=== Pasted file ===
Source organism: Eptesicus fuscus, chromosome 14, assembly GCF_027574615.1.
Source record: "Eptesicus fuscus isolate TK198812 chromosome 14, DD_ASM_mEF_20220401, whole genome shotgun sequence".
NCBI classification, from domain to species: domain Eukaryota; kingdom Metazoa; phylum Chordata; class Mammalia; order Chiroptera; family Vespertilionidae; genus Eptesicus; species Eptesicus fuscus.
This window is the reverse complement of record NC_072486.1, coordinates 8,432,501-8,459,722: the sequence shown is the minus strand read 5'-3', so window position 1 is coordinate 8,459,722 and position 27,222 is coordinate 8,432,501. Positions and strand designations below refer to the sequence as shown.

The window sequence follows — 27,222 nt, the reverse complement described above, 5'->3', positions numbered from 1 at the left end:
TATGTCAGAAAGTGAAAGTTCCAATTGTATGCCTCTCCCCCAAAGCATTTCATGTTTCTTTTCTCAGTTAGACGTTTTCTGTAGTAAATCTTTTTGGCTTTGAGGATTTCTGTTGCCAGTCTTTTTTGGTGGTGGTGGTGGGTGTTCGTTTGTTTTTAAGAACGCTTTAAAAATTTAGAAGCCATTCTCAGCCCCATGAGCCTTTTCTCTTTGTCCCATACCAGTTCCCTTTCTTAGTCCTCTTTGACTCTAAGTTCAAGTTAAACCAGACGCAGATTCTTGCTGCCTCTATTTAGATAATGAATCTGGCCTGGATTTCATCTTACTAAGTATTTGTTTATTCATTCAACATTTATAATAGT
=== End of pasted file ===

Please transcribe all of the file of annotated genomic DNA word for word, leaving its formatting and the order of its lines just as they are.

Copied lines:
Source organism: Eptesicus fuscus, chromosome 14, assembly GCF_027574615.1.
Source record: "Eptesicus fuscus isolate TK198812 chromosome 14, DD_ASM_mEF_20220401, whole genome shotgun sequence".
NCBI classification, from domain to species: domain Eukaryota; kingdom Metazoa; phylum Chordata; class Mammalia; order Chiroptera; family Vespertilionidae; genus Eptesicus; species Eptesicus fuscus.
This window is the reverse complement of record NC_072486.1, coordinates 8,432,501-8,459,722: the sequence shown is the minus strand read 5'-3', so window position 1 is coordinate 8,459,722 and position 27,222 is coordinate 8,432,501. Positions and strand designations below refer to the sequence as shown.

The window sequence follows — 27,222 nt, the reverse complement described above, 5'->3', positions numbered from 1 at the left end:
TATGTCAGAAAGTGAAAGTTCCAATTGTATGCCTCTCCCCCAAAGCATTTCATGTTTCTTTTCTCAGTTAGACGTTTTCTGTAGTAAATCTTTTTGGCTTTGAGGATTTCTGTTGCCAGTCTTTTTTGGTGGTGGTGGTGGGTGTTCGTTTGTTTTTAAGAACGCTTTAAAAATTTAGAAGCCATTCTCAGCCCCATGAGCCTTTTCTCTTTGTCCCATACCAGTTCCCTTTCTTAGTCCTCTTTGACTCTAAGTTCAAGTTAAACCAGACGCAGATTCTTGCTGCCTCTATTTAGATAATGAATCTGGCCTGGATTTCATCTTACTAAGTATTTGTTTATTCATTCAACATTTATAATAGT